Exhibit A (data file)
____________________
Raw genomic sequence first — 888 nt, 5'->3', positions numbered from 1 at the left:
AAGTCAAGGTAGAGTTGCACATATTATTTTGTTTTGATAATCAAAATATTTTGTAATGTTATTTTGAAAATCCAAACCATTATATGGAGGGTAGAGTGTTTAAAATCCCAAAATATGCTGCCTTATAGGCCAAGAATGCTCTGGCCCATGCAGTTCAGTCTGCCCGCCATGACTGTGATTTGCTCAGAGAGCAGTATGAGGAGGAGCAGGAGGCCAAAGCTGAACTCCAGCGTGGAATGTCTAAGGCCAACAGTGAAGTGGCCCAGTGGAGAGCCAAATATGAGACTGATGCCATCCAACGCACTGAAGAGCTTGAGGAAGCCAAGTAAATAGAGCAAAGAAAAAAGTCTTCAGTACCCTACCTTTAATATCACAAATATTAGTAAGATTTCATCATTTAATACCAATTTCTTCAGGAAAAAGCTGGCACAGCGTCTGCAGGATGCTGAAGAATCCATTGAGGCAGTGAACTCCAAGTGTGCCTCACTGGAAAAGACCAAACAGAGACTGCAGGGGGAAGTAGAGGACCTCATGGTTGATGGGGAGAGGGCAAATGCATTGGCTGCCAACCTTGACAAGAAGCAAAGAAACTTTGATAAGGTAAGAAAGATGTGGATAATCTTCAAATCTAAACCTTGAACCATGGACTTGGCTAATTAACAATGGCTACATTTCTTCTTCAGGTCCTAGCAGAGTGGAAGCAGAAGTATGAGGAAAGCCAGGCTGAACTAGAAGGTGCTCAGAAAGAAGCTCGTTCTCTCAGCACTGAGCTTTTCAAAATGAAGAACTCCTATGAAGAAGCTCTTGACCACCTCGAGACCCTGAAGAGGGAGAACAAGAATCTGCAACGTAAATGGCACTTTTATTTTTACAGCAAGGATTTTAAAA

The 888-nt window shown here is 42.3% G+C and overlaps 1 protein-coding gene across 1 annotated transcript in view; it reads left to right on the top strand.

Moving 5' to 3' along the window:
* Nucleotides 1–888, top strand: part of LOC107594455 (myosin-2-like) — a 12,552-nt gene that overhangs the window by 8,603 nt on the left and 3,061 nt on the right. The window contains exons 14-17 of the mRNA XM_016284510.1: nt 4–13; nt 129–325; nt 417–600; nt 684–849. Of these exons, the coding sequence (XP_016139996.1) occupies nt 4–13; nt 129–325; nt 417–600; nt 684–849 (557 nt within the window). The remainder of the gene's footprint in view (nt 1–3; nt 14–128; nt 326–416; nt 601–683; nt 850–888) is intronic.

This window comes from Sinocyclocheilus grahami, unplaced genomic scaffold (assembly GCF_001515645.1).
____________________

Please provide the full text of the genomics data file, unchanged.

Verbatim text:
Raw genomic sequence first — 888 nt, 5'->3', positions numbered from 1 at the left:
AAGTCAAGGTAGAGTTGCACATATTATTTTGTTTTGATAATCAAAATATTTTGTAATGTTATTTTGAAAATCCAAACCATTATATGGAGGGTAGAGTGTTTAAAATCCCAAAATATGCTGCCTTATAGGCCAAGAATGCTCTGGCCCATGCAGTTCAGTCTGCCCGCCATGACTGTGATTTGCTCAGAGAGCAGTATGAGGAGGAGCAGGAGGCCAAAGCTGAACTCCAGCGTGGAATGTCTAAGGCCAACAGTGAAGTGGCCCAGTGGAGAGCCAAATATGAGACTGATGCCATCCAACGCACTGAAGAGCTTGAGGAAGCCAAGTAAATAGAGCAAAGAAAAAAGTCTTCAGTACCCTACCTTTAATATCACAAATATTAGTAAGATTTCATCATTTAATACCAATTTCTTCAGGAAAAAGCTGGCACAGCGTCTGCAGGATGCTGAAGAATCCATTGAGGCAGTGAACTCCAAGTGTGCCTCACTGGAAAAGACCAAACAGAGACTGCAGGGGGAAGTAGAGGACCTCATGGTTGATGGGGAGAGGGCAAATGCATTGGCTGCCAACCTTGACAAGAAGCAAAGAAACTTTGATAAGGTAAGAAAGATGTGGATAATCTTCAAATCTAAACCTTGAACCATGGACTTGGCTAATTAACAATGGCTACATTTCTTCTTCAGGTCCTAGCAGAGTGGAAGCAGAAGTATGAGGAAAGCCAGGCTGAACTAGAAGGTGCTCAGAAAGAAGCTCGTTCTCTCAGCACTGAGCTTTTCAAAATGAAGAACTCCTATGAAGAAGCTCTTGACCACCTCGAGACCCTGAAGAGGGAGAACAAGAATCTGCAACGTAAATGGCACTTTTATTTTTACAGCAAGGATTTTAAAA

The 888-nt window shown here is 42.3% G+C and overlaps 1 protein-coding gene across 1 annotated transcript in view; it reads left to right on the top strand.

Moving 5' to 3' along the window:
* Nucleotides 1–888, top strand: part of LOC107594455 (myosin-2-like) — a 12,552-nt gene that overhangs the window by 8,603 nt on the left and 3,061 nt on the right. The window contains exons 14-17 of the mRNA XM_016284510.1: nt 4–13; nt 129–325; nt 417–600; nt 684–849. Of these exons, the coding sequence (XP_016139996.1) occupies nt 4–13; nt 129–325; nt 417–600; nt 684–849 (557 nt within the window). The remainder of the gene's footprint in view (nt 1–3; nt 14–128; nt 326–416; nt 601–683; nt 850–888) is intronic.

This window comes from Sinocyclocheilus grahami, unplaced genomic scaffold (assembly GCF_001515645.1).